This letter may not list all the deviations at your facility. You are responsible for ensuring that your processing plant operates in compliance with the Act and all applicable regulations, including the seafood HACCP regulation, and the Good Manufacturing Practice regulation (21 CFR 11 0). You also have a responsibility to use procedures to prevent further violations of the Act and all applicable regulations.
 
Please send your reply to the U.S. Food and Drug Administration, Attention: Doriliz De Leon, Compliance Officer, Office of Compliance, Division of Enforcement, 5001 Campus Drive, College Park, MD 20740 U.S.A.  If you have any questions regarding this letter, you may contact Doriliz De Leon via email at Doriliz.DeLeon@fda.hhs.govPlease reference CMS# 506838 on any submissions and within the subject line of any emails to us.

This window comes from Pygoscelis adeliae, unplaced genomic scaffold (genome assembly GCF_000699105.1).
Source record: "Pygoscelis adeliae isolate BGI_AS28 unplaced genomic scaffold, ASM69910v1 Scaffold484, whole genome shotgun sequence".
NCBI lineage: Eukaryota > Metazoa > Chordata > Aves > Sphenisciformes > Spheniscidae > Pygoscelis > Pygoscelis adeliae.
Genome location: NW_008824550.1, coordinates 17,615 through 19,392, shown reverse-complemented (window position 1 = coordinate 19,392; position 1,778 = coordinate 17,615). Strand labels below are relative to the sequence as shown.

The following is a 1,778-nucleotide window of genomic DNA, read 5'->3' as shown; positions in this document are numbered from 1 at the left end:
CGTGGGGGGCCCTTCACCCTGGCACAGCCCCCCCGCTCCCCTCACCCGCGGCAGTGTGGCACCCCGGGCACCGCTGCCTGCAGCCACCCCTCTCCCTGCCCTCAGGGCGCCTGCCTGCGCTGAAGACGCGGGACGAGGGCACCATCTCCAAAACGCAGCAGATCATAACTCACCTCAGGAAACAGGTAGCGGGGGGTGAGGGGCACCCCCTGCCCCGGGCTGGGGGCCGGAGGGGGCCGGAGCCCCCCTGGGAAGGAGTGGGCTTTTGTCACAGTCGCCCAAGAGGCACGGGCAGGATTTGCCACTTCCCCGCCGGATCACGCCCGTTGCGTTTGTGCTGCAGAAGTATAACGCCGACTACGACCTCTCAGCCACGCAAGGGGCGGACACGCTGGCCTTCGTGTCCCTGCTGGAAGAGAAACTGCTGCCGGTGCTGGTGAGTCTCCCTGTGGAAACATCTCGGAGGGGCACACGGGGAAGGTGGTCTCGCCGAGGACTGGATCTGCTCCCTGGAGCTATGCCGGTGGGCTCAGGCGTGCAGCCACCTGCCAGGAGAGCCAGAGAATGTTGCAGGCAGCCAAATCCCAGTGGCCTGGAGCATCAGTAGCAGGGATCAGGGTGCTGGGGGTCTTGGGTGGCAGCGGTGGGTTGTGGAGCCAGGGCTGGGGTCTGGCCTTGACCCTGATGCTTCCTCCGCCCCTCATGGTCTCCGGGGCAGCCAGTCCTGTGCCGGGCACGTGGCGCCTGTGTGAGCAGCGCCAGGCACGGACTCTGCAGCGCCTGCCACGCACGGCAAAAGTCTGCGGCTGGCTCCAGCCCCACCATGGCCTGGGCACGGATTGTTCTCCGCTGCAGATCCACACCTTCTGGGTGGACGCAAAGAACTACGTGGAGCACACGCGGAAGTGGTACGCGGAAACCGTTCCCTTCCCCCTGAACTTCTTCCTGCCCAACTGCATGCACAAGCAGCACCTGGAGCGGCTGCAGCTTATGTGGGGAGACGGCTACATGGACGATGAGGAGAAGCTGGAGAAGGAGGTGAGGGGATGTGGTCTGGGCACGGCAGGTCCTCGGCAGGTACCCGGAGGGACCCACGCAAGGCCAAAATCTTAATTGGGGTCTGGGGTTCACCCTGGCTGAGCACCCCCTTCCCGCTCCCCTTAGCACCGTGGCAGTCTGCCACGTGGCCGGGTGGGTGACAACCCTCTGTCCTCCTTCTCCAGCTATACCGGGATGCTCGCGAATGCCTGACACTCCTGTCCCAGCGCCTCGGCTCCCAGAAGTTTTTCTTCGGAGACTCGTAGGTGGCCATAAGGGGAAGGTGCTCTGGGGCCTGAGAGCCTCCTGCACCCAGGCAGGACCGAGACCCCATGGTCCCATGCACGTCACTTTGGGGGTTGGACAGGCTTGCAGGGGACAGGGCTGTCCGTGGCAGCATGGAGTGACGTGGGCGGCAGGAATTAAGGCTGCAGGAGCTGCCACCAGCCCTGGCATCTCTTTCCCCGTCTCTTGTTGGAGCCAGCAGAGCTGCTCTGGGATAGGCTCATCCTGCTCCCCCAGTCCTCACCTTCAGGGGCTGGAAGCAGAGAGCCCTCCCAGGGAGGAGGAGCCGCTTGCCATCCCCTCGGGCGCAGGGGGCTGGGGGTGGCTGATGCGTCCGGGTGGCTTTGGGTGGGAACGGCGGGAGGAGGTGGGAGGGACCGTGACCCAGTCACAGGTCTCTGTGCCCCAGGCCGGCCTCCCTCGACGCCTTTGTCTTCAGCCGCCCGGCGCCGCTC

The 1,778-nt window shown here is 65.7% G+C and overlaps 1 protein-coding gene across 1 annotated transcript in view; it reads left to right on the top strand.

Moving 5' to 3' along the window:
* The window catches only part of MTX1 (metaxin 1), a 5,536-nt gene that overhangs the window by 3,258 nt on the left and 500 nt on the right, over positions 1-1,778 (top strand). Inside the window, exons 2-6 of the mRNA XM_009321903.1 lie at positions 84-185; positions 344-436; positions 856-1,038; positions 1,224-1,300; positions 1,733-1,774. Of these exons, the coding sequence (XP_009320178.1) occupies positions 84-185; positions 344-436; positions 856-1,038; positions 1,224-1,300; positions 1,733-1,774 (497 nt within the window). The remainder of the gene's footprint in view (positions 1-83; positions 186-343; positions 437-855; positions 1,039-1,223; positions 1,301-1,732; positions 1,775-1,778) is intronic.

Sinerely,
/S/
William A. Correll, Jr.
Director
Office of Compliance
Center for Food Safety
    and Applied Nutrition